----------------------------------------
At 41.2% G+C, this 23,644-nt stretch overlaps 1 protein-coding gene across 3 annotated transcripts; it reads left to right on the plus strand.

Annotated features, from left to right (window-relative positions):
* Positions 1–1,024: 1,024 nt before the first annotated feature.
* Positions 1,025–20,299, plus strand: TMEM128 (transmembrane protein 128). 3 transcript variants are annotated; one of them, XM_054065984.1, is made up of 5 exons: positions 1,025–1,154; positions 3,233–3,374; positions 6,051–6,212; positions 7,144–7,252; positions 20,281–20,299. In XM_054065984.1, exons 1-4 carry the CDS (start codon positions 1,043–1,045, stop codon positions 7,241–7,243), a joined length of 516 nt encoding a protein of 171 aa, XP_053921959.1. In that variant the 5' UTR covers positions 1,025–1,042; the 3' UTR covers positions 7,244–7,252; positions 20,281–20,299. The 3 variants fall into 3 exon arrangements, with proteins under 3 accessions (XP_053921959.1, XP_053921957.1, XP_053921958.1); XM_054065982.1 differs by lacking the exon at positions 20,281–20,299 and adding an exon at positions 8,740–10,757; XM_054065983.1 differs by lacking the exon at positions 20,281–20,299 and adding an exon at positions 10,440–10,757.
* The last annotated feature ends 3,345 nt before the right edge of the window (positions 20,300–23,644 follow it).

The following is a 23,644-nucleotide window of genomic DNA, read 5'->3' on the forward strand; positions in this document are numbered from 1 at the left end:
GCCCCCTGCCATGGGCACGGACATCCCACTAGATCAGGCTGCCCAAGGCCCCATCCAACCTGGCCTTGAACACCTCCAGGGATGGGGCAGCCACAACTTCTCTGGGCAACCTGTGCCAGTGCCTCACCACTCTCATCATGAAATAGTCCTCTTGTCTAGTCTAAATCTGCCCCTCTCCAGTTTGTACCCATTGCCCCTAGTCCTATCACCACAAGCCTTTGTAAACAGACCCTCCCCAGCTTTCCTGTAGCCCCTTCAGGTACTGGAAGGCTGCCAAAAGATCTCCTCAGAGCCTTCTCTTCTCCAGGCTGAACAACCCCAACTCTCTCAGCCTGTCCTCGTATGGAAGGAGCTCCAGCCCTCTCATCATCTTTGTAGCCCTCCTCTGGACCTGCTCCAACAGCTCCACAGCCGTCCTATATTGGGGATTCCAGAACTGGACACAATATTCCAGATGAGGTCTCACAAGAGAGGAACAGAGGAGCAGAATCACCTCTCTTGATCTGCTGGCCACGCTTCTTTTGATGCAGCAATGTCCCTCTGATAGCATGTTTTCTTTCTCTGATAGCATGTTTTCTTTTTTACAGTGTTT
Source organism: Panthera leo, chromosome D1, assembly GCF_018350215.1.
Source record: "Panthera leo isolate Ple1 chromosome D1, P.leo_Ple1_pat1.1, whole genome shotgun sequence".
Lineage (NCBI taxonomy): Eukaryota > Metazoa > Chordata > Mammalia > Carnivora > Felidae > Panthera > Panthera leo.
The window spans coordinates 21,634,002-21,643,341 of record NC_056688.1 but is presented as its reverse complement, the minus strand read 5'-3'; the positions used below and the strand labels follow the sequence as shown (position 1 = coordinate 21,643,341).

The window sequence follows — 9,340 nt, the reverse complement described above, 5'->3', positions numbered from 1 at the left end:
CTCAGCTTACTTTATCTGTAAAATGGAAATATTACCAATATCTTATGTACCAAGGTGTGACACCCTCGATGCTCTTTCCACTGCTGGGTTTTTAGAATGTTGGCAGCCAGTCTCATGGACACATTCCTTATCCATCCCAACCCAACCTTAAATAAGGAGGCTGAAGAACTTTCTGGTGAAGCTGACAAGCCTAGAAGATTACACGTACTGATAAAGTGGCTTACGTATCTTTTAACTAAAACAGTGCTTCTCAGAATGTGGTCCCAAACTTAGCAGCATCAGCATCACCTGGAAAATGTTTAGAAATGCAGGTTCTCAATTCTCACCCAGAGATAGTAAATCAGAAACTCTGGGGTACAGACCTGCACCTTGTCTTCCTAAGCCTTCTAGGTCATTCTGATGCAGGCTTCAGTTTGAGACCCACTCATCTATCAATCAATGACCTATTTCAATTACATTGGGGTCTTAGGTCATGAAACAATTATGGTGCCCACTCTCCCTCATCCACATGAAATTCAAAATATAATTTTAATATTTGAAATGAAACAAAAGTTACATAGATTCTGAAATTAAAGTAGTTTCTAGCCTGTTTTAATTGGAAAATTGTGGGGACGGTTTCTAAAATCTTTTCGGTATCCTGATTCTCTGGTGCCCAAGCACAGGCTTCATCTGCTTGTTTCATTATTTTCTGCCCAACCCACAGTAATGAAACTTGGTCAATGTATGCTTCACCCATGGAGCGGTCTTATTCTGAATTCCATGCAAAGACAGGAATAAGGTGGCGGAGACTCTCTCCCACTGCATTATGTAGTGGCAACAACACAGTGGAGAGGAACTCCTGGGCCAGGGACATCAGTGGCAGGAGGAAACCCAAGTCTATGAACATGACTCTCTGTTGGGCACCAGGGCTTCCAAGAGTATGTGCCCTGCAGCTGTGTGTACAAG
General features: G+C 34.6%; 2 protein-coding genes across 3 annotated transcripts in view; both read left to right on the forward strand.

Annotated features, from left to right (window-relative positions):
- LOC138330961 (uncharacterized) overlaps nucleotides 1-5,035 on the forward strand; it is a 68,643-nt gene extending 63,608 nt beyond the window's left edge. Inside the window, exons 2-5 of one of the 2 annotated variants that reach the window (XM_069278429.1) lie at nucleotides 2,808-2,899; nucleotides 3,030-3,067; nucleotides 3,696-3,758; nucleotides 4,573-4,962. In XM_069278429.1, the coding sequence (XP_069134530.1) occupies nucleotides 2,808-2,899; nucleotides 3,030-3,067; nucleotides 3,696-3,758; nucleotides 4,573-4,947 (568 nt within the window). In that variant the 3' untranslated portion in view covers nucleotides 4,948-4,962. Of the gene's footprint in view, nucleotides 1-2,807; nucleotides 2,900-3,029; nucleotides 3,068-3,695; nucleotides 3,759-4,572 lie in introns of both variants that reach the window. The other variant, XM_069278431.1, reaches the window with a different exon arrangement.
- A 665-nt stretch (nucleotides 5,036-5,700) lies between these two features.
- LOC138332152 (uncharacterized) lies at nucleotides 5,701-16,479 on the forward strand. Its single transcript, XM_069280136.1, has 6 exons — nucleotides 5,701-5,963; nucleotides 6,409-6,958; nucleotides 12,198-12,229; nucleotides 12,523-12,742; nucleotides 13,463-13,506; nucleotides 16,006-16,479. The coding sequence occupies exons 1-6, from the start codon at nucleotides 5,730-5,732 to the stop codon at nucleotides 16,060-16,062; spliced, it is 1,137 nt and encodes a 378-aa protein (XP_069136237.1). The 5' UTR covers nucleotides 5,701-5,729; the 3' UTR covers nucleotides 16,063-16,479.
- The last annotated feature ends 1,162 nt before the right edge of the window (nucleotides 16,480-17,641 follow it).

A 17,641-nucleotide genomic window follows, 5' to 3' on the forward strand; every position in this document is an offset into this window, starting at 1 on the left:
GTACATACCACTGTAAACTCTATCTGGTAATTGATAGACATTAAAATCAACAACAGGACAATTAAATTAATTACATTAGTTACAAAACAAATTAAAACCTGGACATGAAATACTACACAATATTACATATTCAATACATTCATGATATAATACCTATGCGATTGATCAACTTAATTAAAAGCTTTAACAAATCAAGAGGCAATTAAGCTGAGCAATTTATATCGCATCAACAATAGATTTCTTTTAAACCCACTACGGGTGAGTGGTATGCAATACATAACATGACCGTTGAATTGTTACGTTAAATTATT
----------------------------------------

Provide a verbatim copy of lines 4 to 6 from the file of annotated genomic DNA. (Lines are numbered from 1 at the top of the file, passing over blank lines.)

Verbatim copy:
* Positions 1,025–20,299, plus strand: TMEM128 (transmembrane protein 128). 3 transcript variants are annotated; one of them, XM_054065984.1, is made up of 5 exons: positions 1,025–1,154; positions 3,233–3,374; positions 6,051–6,212; positions 7,144–7,252; positions 20,281–20,299. In XM_054065984.1, exons 1-4 carry the CDS (start codon positions 1,043–1,045, stop codon positions 7,241–7,243), a joined length of 516 nt encoding a protein of 171 aa, XP_053921959.1. In that variant the 5' UTR covers positions 1,025–1,042; the 3' UTR covers positions 7,244–7,252; positions 20,281–20,299. The 3 variants fall into 3 exon arrangements, with proteins under 3 accessions (XP_053921959.1, XP_053921957.1, XP_053921958.1); XM_054065982.1 differs by lacking the exon at positions 20,281–20,299 and adding an exon at positions 8,740–10,757; XM_054065983.1 differs by lacking the exon at positions 20,281–20,299 and adding an exon at positions 10,440–10,757.
* The last annotated feature ends 3,345 nt before the right edge of the window (positions 20,300–23,644 follow it).

The following is a 23,644-nucleotide window of genomic DNA, read 5'->3' on the forward strand; positions in this document are numbered from 1 at the left end: